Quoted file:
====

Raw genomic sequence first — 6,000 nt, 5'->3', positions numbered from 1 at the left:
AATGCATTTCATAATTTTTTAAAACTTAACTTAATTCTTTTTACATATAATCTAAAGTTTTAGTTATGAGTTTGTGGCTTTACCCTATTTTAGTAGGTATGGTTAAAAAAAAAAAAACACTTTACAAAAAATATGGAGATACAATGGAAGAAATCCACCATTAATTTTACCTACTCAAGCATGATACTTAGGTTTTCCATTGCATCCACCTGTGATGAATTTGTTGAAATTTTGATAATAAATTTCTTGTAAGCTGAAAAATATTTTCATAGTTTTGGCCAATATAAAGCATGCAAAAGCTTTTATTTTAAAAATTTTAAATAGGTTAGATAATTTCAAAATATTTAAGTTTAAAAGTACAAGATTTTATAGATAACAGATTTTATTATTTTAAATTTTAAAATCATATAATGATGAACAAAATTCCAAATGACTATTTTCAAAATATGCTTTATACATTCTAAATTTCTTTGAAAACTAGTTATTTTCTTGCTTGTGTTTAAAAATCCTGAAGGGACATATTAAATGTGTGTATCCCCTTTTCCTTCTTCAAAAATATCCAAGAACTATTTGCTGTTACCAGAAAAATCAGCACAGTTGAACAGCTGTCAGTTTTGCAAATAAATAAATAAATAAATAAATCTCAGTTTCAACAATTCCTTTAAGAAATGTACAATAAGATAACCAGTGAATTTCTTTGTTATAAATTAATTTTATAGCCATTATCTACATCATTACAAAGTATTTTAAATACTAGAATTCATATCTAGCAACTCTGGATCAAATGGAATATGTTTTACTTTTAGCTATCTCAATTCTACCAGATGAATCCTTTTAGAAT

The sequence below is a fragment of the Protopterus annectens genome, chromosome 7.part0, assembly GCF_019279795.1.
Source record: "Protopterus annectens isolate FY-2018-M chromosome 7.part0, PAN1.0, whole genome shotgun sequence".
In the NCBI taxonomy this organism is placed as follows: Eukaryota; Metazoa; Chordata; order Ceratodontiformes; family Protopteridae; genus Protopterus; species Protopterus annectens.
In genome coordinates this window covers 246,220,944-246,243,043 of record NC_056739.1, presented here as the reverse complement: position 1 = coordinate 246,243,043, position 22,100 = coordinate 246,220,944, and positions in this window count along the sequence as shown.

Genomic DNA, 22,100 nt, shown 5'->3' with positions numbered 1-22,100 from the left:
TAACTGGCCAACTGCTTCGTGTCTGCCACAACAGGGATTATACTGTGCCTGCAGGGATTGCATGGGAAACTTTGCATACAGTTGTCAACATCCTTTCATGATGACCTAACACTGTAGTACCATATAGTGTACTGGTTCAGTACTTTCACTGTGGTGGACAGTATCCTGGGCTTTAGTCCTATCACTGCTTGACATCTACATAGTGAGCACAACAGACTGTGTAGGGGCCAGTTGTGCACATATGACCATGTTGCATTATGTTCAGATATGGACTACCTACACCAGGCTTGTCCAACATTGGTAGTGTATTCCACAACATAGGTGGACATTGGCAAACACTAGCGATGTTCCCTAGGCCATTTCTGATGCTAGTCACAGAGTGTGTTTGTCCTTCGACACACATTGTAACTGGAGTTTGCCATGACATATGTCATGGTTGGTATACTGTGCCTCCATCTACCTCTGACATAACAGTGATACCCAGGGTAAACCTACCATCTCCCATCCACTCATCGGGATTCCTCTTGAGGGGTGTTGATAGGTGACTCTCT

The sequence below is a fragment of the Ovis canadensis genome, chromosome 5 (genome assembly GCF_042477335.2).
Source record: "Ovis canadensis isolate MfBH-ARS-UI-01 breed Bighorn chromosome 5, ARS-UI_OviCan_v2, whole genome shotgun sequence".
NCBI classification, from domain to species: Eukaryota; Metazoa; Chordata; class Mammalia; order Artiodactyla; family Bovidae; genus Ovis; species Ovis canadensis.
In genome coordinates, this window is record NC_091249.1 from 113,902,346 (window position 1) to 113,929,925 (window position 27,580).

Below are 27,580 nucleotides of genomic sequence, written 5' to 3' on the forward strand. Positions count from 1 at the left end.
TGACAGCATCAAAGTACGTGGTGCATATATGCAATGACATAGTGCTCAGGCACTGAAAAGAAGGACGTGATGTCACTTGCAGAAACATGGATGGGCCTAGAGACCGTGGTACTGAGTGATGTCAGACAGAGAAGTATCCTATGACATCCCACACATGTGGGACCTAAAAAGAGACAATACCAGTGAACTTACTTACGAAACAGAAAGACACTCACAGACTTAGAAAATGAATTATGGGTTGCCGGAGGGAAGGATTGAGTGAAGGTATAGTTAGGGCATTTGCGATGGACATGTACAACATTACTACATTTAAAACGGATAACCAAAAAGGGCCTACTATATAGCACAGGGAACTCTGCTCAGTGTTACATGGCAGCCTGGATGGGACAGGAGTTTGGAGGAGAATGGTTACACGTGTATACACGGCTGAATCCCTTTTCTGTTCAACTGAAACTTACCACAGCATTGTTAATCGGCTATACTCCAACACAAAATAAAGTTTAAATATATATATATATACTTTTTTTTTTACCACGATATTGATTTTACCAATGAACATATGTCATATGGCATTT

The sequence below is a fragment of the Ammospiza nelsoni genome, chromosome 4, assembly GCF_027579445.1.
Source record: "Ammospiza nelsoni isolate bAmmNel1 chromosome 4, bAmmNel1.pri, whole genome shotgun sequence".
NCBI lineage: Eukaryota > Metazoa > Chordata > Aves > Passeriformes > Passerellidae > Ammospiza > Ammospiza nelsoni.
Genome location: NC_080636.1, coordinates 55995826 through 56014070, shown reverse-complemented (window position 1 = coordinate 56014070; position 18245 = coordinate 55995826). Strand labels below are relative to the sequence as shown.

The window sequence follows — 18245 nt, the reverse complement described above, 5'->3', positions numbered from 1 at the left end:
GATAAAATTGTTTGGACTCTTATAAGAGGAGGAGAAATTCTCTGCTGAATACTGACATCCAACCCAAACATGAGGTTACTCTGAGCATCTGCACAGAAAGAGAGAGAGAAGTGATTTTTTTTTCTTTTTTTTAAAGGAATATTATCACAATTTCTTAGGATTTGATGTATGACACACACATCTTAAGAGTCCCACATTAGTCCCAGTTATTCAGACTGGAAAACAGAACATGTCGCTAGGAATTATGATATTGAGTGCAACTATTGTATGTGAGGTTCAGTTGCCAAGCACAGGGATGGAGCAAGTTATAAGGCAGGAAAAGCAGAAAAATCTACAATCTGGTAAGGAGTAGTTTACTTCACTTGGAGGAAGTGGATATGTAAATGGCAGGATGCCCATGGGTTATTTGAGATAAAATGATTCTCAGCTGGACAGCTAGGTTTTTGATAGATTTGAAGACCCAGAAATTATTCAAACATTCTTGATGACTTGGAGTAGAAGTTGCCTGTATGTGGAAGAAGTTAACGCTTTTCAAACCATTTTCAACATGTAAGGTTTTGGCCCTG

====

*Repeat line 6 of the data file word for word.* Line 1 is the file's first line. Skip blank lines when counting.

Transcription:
In genome coordinates this window covers 246,220,944-246,243,043 of record NC_056739.1, presented here as the reverse complement: position 1 = coordinate 246,243,043, position 22,100 = coordinate 246,220,944, and positions in this window count along the sequence as shown.